Check Those Beneficiaries Every Year
When life changes, so should the paperwork
It seems obvious that when you divorce, remarry, add or, God forbid, lose a child or grandchild that you would change the beneficiary on your trusts, retirement accounts and annuities, right? Well you would be amazed at the number of people who just don’t get around to it.
At the end of the day, the paperwork is all that counts. It doesn’t matter if you’ve divorced spouse #1 years ago and are on spouse number 2, 3 or 20 and have 14 kids since. If they are the beneficiaries and you die, they’re going to get the money….And there are terrible stories that coincide with this.
In a recent court case Hillman Vs. Maretta, the court ruled unanimously that the decedent’s ex-spouse, who was still the listed beneficiary, was entitled to 100% of the benefit. This is particularly noteworthy because their applicable state law removes an ex-spouse as the beneficiary. In this case and all others, the federal law rules. The Supremacy Clause in the U.S. Constitution clearly states that the constitution and other federal statutes are the supreme law of the land.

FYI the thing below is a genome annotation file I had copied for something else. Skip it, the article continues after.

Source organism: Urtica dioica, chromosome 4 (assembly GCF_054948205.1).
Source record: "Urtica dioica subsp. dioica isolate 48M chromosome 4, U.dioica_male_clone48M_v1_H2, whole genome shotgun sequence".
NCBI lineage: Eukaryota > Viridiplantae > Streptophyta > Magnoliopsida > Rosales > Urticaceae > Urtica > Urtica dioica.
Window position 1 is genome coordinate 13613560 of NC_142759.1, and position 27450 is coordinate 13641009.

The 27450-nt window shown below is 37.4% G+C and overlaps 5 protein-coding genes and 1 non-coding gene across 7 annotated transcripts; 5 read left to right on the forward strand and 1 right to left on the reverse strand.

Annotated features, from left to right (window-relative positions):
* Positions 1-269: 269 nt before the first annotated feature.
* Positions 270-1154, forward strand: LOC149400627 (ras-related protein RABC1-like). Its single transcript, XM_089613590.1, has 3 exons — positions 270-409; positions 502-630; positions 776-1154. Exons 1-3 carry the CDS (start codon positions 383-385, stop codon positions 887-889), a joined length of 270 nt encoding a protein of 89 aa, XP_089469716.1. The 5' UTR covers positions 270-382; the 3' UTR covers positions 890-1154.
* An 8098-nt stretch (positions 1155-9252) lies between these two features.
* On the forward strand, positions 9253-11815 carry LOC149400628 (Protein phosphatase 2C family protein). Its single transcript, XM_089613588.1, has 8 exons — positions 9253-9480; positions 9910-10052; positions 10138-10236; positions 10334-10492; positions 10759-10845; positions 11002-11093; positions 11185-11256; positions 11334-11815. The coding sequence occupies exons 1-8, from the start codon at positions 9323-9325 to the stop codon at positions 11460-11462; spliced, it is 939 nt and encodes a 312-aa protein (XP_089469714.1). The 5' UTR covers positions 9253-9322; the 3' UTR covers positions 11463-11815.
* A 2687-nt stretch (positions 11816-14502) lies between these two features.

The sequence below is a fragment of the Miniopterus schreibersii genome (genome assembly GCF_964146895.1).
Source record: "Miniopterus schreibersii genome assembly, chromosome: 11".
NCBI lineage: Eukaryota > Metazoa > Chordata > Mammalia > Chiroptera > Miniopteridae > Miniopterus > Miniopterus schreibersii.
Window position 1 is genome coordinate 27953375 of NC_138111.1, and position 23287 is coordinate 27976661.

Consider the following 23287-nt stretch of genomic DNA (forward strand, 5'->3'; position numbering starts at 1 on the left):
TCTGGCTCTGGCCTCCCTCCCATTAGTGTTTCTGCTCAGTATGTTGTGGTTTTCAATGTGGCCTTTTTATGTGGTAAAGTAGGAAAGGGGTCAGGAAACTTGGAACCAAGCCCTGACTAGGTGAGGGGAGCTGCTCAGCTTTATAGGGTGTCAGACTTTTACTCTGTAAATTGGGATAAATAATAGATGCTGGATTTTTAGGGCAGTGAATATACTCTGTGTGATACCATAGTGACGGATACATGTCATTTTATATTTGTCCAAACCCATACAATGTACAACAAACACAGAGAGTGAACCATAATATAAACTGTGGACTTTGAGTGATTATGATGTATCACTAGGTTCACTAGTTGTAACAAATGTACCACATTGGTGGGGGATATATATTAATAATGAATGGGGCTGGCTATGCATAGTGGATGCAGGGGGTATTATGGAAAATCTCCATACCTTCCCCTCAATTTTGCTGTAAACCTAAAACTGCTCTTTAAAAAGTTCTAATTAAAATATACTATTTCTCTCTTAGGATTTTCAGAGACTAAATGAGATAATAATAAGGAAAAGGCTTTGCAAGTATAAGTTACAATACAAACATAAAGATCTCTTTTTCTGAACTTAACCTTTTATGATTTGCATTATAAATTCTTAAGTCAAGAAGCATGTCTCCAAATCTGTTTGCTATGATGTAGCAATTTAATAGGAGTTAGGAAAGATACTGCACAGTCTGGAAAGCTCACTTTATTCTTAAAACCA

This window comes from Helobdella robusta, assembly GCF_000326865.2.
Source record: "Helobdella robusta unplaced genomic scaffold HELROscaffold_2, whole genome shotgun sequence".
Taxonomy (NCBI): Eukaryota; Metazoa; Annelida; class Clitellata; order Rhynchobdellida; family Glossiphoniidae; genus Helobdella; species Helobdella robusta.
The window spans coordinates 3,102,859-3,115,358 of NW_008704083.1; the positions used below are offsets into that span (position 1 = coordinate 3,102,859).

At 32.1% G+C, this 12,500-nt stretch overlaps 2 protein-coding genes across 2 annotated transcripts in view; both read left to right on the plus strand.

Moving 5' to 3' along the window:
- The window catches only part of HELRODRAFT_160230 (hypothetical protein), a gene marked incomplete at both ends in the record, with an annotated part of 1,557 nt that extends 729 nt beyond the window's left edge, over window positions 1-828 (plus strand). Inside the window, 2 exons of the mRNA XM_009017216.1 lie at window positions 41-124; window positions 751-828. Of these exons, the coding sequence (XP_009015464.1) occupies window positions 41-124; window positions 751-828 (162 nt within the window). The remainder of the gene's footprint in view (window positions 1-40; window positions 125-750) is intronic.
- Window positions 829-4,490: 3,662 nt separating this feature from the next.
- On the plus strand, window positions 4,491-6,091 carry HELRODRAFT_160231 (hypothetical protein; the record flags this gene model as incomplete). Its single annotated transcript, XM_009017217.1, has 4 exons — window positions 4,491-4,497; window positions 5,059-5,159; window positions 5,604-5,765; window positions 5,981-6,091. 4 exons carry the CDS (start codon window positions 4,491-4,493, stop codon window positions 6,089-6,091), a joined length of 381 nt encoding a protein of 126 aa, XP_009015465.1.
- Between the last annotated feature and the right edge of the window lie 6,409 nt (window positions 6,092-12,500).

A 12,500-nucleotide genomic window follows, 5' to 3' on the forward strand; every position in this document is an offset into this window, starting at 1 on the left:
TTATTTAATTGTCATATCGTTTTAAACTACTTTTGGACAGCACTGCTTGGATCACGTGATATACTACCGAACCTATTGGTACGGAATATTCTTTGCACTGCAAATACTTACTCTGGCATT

Imagine if your ex-spouse, with whom you’re probably not too enamored, gets all your money when you die, and not your spouse and your kids? That’s a legacy you don’t want to leave!
Get your beneficiary forms reviewed annually by a qualified retirement advisor. We routinely do this for our clients as well as many non-clients. Also, have those trusts and wills reviewed at least every 5 years. If you need a referral, I will be happy to get you one.
To learn more about The Springer investment approach, which is our powerful proprietary Investment Management Strategy designed to manage risk and deliver returns in any market…and/or get a free second opinion on your portfolio, simply reply to this email, or give me a call for a no-cost no-obligation consultation today at (916) 925-8900